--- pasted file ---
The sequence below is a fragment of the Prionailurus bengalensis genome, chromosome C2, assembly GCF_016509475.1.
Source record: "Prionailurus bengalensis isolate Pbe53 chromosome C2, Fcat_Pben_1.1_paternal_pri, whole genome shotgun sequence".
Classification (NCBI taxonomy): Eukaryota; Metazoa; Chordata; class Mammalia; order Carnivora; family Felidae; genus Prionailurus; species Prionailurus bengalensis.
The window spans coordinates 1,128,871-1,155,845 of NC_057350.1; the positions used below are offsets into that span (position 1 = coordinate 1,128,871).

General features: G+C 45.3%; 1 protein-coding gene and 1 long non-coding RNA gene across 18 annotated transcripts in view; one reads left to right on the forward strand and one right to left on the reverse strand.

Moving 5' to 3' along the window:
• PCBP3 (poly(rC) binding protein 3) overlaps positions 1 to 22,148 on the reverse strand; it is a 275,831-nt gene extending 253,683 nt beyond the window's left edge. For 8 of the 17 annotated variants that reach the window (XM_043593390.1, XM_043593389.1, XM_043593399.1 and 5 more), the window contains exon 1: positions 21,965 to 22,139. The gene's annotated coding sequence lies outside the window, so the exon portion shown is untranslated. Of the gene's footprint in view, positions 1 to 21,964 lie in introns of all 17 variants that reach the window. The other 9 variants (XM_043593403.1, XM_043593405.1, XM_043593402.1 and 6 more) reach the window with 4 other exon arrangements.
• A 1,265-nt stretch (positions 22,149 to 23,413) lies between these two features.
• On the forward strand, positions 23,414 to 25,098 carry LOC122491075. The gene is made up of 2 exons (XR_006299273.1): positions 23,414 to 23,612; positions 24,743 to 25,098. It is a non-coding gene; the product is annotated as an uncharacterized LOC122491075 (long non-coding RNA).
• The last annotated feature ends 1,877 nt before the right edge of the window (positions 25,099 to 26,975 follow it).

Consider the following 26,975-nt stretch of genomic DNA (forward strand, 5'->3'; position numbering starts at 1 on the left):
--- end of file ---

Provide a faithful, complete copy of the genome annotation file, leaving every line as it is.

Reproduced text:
The sequence below is a fragment of the Prionailurus bengalensis genome, chromosome C2, assembly GCF_016509475.1.
Source record: "Prionailurus bengalensis isolate Pbe53 chromosome C2, Fcat_Pben_1.1_paternal_pri, whole genome shotgun sequence".
Classification (NCBI taxonomy): Eukaryota; Metazoa; Chordata; class Mammalia; order Carnivora; family Felidae; genus Prionailurus; species Prionailurus bengalensis.
The window spans coordinates 1,128,871-1,155,845 of NC_057350.1; the positions used below are offsets into that span (position 1 = coordinate 1,128,871).

General features: G+C 45.3%; 1 protein-coding gene and 1 long non-coding RNA gene across 18 annotated transcripts in view; one reads left to right on the forward strand and one right to left on the reverse strand.

Moving 5' to 3' along the window:
• PCBP3 (poly(rC) binding protein 3) overlaps positions 1 to 22,148 on the reverse strand; it is a 275,831-nt gene extending 253,683 nt beyond the window's left edge. For 8 of the 17 annotated variants that reach the window (XM_043593390.1, XM_043593389.1, XM_043593399.1 and 5 more), the window contains exon 1: positions 21,965 to 22,139. The gene's annotated coding sequence lies outside the window, so the exon portion shown is untranslated. Of the gene's footprint in view, positions 1 to 21,964 lie in introns of all 17 variants that reach the window. The other 9 variants (XM_043593403.1, XM_043593405.1, XM_043593402.1 and 6 more) reach the window with 4 other exon arrangements.
• A 1,265-nt stretch (positions 22,149 to 23,413) lies between these two features.
• On the forward strand, positions 23,414 to 25,098 carry LOC122491075. The gene is made up of 2 exons (XR_006299273.1): positions 23,414 to 23,612; positions 24,743 to 25,098. It is a non-coding gene; the product is annotated as an uncharacterized LOC122491075 (long non-coding RNA).
• The last annotated feature ends 1,877 nt before the right edge of the window (positions 25,099 to 26,975 follow it).

Consider the following 26,975-nt stretch of genomic DNA (forward strand, 5'->3'; position numbering starts at 1 on the left):